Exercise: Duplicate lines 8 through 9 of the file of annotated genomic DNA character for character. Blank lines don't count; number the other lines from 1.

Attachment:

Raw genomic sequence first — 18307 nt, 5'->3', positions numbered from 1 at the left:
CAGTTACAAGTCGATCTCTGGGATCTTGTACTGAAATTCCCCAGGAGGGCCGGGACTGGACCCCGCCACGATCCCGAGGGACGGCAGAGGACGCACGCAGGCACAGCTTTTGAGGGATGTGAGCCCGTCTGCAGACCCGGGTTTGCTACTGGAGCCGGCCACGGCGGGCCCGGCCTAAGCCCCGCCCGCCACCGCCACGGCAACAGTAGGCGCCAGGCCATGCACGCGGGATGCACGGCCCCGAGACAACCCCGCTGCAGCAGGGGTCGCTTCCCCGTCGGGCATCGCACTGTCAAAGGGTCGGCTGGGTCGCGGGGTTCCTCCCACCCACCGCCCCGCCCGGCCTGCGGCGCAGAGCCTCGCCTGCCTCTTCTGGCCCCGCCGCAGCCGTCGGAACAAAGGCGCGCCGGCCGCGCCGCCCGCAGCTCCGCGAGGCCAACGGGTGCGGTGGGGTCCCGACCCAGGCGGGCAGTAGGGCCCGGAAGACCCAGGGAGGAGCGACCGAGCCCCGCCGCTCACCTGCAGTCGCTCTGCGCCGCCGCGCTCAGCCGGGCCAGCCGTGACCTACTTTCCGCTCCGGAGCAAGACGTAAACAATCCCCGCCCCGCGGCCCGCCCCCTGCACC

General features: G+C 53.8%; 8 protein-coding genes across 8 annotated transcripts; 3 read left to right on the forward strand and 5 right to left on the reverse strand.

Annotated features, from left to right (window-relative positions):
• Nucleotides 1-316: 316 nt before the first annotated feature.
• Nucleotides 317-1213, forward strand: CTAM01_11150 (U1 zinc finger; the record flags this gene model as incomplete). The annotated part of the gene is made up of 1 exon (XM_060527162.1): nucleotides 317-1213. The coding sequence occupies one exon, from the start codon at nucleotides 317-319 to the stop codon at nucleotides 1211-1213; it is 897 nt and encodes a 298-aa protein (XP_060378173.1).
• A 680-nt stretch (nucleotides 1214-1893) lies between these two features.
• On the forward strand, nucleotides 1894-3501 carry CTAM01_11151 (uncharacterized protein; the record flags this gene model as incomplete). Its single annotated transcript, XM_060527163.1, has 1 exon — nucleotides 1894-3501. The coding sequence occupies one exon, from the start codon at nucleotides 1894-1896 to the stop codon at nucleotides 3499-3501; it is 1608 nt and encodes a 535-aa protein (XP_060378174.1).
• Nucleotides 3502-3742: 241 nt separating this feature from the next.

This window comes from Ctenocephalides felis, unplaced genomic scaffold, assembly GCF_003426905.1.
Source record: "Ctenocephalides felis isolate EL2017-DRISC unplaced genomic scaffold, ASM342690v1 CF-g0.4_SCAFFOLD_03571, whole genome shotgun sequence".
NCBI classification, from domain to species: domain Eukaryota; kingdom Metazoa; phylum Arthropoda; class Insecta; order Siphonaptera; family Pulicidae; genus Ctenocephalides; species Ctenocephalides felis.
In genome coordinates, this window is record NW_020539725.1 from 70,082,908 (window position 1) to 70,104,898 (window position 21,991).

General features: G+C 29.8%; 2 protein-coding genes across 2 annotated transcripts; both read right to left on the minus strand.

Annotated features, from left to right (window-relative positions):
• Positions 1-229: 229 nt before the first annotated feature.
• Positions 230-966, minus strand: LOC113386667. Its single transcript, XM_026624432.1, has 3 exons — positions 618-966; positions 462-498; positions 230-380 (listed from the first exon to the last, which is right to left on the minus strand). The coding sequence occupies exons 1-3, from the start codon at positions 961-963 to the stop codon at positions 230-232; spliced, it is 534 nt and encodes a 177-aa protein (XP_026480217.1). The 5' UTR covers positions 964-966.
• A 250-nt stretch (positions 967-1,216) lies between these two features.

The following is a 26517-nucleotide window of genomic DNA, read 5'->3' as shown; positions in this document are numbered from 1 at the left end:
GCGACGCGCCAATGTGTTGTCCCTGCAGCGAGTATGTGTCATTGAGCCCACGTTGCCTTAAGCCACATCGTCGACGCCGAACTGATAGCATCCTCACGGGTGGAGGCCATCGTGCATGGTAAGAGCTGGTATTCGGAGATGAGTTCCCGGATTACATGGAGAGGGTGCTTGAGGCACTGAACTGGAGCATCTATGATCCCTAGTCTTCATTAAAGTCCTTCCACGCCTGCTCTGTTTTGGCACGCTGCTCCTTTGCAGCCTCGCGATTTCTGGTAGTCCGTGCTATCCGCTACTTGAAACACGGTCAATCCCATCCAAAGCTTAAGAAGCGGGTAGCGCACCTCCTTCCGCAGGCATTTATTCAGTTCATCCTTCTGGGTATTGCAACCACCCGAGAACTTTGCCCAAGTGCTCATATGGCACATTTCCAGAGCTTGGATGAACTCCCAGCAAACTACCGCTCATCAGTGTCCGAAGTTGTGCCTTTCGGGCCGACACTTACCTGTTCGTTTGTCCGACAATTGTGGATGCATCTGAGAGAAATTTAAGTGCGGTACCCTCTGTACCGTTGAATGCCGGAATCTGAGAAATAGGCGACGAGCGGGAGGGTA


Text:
• On the forward strand, nucleotides 1894-3501 carry CTAM01_11151 (uncharacterized protein; the record flags this gene model as incomplete). Its single annotated transcript, XM_060527163.1, has 1 exon — nucleotides 1894-3501. The coding sequence occupies one exon, from the start codon at nucleotides 1894-1896 to the stop codon at nucleotides 3499-3501; it is 1608 nt and encodes a 535-aa protein (XP_060378174.1).
• Nucleotides 3502-3742: 241 nt separating this feature from the next.